0
    date -d "+$(grep -oP "finish=\K[0-9]+" /proc/mdstat)min"
    DJVG · 2016-06-04 11:57:04 0
  • This command line assumes that "${url}" is the URL of the web resource. It can be useful to check the "freshness" of a download URL before a GET request. Show Sample Output


    1
    curl --silent --head "${url}" | grep 'Last-Modified:' | cut -c 16- | date -f - +'%s'
    odoepner · 2016-06-02 22:20:55 0

  • 0
    date +%s
    hollandaisvolant · 2016-02-13 19:04:50 0

  • 0
    y=$(date +%Y); if [ "$(($y % 100))" -eq "0" ] && [ "$(($y % 4))" -eq "0" ]; then echo "$y is a leap year"; else echo "$y is not a leap year"; fi
    TheMadScientist · 2016-01-08 15:58:37 0
  • IMPORTANT: You need Windows PowerShell to run this command - in your Windows Command Prompt, type powershell Uses sajb to start a PowerShell background job that pings an IP host every 10 seconds. Any changes in the host's Up/Down state is time-stamped and logged to a file. Date/time stamps are logged in two formats: Unix and human-readable. A while(1) loop repeats the test every 10 seconds by using the sleep command. See the Sample Output for more detail. I use this command to log Up/Down events of my Motorola SB6141 cable modem (192.168.100.1). To end the logging, close the PowerShell window or use the "exit" command. Show Sample Output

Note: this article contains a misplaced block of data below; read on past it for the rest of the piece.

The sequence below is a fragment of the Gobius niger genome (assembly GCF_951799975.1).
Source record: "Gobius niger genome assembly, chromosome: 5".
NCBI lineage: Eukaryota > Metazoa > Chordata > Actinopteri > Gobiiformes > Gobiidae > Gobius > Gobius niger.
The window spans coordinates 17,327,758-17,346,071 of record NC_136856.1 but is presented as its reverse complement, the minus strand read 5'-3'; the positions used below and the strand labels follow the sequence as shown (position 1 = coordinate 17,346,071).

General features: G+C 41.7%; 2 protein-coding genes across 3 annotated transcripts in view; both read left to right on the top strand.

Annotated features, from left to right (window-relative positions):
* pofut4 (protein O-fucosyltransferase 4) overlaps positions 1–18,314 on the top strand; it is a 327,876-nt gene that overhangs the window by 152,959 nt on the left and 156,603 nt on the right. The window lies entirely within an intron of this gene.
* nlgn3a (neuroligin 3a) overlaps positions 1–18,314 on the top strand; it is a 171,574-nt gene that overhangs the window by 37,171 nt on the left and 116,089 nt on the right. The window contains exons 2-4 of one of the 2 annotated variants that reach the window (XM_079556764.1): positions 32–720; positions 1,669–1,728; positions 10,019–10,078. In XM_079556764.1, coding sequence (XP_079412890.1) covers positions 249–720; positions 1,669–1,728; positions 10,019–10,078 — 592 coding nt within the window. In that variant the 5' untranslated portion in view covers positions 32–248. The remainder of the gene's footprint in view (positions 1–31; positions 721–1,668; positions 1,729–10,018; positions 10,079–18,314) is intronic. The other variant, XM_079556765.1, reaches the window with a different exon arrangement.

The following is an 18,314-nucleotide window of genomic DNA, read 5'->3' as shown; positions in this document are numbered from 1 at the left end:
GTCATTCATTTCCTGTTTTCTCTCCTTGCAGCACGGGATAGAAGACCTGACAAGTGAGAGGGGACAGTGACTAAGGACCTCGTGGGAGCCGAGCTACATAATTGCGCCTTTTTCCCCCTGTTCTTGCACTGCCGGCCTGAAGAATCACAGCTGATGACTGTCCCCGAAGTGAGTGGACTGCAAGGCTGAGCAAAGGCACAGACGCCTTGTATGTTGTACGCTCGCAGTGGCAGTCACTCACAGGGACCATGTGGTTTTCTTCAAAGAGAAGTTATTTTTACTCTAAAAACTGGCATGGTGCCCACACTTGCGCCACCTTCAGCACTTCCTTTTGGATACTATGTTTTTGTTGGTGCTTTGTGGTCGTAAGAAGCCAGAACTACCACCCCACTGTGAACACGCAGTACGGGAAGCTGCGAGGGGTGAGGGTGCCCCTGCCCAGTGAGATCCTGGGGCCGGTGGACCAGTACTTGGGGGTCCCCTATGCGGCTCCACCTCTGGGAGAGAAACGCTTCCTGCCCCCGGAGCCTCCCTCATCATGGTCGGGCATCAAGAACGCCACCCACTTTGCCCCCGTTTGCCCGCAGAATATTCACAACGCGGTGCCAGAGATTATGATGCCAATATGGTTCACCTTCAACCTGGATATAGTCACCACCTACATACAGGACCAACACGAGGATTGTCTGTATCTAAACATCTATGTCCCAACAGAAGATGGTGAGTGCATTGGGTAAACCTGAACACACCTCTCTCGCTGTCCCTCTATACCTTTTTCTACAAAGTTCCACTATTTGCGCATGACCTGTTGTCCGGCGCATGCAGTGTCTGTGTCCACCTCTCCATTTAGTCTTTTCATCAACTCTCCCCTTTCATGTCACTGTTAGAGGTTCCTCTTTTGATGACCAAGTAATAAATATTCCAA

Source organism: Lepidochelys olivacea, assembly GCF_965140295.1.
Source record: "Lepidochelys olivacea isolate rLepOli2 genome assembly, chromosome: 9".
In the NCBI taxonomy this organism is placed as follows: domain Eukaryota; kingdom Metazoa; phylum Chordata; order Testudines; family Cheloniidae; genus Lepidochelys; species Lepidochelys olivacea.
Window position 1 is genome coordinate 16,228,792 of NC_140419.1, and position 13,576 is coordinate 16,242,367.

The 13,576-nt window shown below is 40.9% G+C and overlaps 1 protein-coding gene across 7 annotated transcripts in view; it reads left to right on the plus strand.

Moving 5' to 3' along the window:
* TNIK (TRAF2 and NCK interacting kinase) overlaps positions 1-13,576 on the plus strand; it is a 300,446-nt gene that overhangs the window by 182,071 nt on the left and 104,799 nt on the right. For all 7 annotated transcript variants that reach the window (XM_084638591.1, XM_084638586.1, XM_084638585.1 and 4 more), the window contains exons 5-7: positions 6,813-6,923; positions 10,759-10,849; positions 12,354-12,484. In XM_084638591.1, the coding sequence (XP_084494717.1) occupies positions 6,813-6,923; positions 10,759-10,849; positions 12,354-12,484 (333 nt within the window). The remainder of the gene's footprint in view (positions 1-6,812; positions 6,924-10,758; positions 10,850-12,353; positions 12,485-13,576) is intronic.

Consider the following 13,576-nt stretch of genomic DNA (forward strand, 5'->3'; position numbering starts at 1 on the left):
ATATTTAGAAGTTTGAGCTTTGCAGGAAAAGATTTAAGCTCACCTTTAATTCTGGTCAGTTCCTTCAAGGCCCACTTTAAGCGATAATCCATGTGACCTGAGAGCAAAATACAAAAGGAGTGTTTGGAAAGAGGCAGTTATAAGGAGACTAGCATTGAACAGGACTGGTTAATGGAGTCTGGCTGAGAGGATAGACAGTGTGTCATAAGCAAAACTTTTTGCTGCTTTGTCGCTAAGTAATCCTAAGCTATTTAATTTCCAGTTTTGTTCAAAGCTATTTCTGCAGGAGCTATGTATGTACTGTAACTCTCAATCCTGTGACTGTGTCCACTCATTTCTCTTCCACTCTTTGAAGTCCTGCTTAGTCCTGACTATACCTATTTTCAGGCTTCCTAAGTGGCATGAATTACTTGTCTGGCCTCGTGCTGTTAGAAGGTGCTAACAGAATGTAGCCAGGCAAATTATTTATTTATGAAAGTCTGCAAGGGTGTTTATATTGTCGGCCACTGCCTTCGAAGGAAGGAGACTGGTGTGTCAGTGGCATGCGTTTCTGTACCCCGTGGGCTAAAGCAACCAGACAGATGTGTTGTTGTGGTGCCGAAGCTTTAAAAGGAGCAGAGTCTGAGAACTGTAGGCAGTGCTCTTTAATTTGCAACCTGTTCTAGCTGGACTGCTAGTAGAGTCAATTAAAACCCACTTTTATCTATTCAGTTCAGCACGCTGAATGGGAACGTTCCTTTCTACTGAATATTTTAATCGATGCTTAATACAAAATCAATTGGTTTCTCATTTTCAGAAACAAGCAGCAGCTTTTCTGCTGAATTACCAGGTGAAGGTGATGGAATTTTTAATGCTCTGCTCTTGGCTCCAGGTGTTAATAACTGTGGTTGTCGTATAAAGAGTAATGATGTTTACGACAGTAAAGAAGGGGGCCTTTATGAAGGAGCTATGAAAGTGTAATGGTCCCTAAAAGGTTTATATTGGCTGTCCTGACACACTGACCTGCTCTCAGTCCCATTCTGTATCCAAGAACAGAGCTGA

0
    sajb {$ip="192.168.100.1";$old=0;while(1){$up=test-connection -quiet -count 1 $ip;if($up-ne$old){$s=(date -u %s).split('.')[0]+' '+(date -f s).replace('T',' ')+' '+$ip+' '+$(if($up){'Up'}else{'Down'});echo $s|out-file -a $home\ping.txt;$old=$up}sleep 10}}
    omap7777 · 2015-12-28 20:33:08 0
  • IMPORTANT: You need Windows PowerShell to run this command - in your Windows Command Prompt, type powershell Create a log file of your Motorola Surfboard SB6141 downstream signal strengths. Uses the built-in curl to request signal strength data from your SB6141 cable modem. HTML page 192.168.100.1/cmSignalData.htm has the signal strength numbers for the 8 downstreams. Some HTML/DOM processing parses out the 8 values from the above page. The eight extracted signal strengths are then logged to a file. A small while-loop watches the clock & repeats the process every 10 seconds. Show Sample Output


    0
    while(1){while((date -f ss)%10-gt0){sleep -m 300} echo "$(date -u %s) $((curl 192.168.100.1/cmSignalData.htm).parsedhtml.body.childnodes.item(1).firstchild.firstchild.childnodes.item(5).outertext|%{$_ -replace '\D+\n',''})">>modemlog.txt;sleep 1;echo .}